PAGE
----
Something is different this morning. Whether it is the aftermath of yesterday's inexplicable 10 Year auction demand spike, or more explicable plunge in the ECB's deposit facility usage, or, the fresh record low yield in the supreme risk indicator, Swiss 2 Year bonds, now at under 0.5%, market participants are realizing that the status quo is changing, leading to fresh 2 year lows in the EURUSD which was at 1.2175 at last check, sliding equity futures (those are largely irrelevant, and purely a function of what Simon "Harry" Potter does today when the clockworkesque ramp at 3:30pm has the FRBNY start selling Vol like a drunken sailor), and negative yields also for German, French, and Finland, with Austria and Belgium expected to follow suit as the herd scrambles into the "safety" of the core (which incidentally is carrying the periphery on its shoulders but who cares about details). Either way, Europe's ZIRP is finally being felt, only not in a way that many had expected and hoped and instead of the money being used to ramp risk, it is further accelerating the divide between risky and safe assets. Look for the Direct take down in today's 30 Year auction: it could be a doozy.
Just because Bernanke did not explain everything in the post-FOMC conference, here is more:
- A FEW FOMC MEMBERS SAID MORE STIMULUS WOULD PROBABLY BE NEEDED
- SEVERAL ON FOMC SAID FED SHOULD STUDY `NEW TOOLS' FOR EASING - C5 Galaxy??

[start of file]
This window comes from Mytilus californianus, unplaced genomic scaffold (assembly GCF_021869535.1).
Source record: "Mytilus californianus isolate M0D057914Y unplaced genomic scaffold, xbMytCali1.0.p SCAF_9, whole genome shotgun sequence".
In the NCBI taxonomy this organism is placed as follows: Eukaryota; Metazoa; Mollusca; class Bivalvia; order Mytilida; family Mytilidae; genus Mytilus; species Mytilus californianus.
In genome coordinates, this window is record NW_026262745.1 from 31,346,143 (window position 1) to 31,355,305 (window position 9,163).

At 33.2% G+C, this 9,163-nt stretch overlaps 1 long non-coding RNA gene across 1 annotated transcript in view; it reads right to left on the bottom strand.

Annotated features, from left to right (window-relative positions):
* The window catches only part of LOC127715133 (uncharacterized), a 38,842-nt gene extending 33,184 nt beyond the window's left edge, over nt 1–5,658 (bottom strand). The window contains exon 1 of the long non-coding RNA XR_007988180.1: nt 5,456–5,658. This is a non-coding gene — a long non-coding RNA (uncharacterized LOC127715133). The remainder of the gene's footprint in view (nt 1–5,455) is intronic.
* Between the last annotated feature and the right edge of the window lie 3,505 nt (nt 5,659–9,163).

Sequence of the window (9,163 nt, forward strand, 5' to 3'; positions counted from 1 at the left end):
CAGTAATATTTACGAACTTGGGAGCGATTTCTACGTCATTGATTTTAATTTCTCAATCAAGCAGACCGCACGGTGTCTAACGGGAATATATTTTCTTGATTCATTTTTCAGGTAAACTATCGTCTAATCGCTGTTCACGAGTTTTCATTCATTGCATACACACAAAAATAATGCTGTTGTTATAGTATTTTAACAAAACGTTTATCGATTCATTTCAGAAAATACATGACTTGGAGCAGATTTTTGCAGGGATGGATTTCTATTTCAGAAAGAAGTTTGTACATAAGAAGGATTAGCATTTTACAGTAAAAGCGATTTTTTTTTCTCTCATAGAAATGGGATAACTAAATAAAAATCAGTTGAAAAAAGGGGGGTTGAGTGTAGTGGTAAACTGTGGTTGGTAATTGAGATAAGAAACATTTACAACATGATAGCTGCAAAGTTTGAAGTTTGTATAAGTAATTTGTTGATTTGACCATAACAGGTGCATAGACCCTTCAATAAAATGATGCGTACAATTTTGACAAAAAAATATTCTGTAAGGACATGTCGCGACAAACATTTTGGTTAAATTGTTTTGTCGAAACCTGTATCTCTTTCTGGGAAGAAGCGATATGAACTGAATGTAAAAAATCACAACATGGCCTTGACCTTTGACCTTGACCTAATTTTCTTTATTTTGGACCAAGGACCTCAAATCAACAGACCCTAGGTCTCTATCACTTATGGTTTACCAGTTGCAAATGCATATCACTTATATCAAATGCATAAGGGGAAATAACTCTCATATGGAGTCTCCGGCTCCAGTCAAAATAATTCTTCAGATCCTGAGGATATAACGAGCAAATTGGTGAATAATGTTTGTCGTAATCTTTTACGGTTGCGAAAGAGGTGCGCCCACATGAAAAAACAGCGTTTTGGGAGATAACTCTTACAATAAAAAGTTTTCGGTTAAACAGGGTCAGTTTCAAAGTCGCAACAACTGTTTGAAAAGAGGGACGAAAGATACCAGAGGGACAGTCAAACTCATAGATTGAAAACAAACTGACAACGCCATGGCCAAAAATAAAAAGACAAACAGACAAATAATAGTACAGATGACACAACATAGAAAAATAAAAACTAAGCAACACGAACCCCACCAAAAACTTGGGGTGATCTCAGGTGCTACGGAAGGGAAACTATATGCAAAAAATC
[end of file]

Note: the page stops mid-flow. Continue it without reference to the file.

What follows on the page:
- FOMC PARTICIPANTS SAW MODERATE GROWTH LIKELY IN COMING QUARTERS
- FOMC AGREED `IT WAS PREPARED' FOR FURTHER ACTION AS APPROPRIATE
- FOMC SAW `UNUSUALLY HIGH' UNCERTAINTY FOR JOBLESS, GROWTH
- SEVERAL OTHER FOMC MEMBERS SAW ACTION NEED IF ECONOMY WORSENS
Well, more stimulus was needed, and we got it in the form of Operation Twist 2. Nothing new, but algos need their flashing read headlines.
Gold Report 2012: Erste's Comprehensive Summary Of The Gold Space And Where The Yellow Metal Is GoingSubmitted by Tyler Durden on 07/11/2012 12:21 -0400
Erste Group's Ronald Stoeferle, author of the critical "In gold we trust" report (2011 edition here) has just released the 6th annual edition of this all encompassing report which covers every aspect of the gold space. What follows are 120 pages of fundamental information which are a must read for anyone interested in the yellow metal. From the report: "The foundation for new all-time-highs is in place. As far as sentiment is concerned, we definitely see no euphoria with respect to gold. Skepticism, fear, and panic are never the final stop of a bull market. In the short run, seasonality seems to argue in favor of a continued sideways movement, but from August onwards gold should enter its seasonally best phase. USD 2,000 is our next 12M price target. We believe that the parabolic trend phase is still ahead of us, and that our long-term price target of USD 2,300/ounce could be on the conservative side."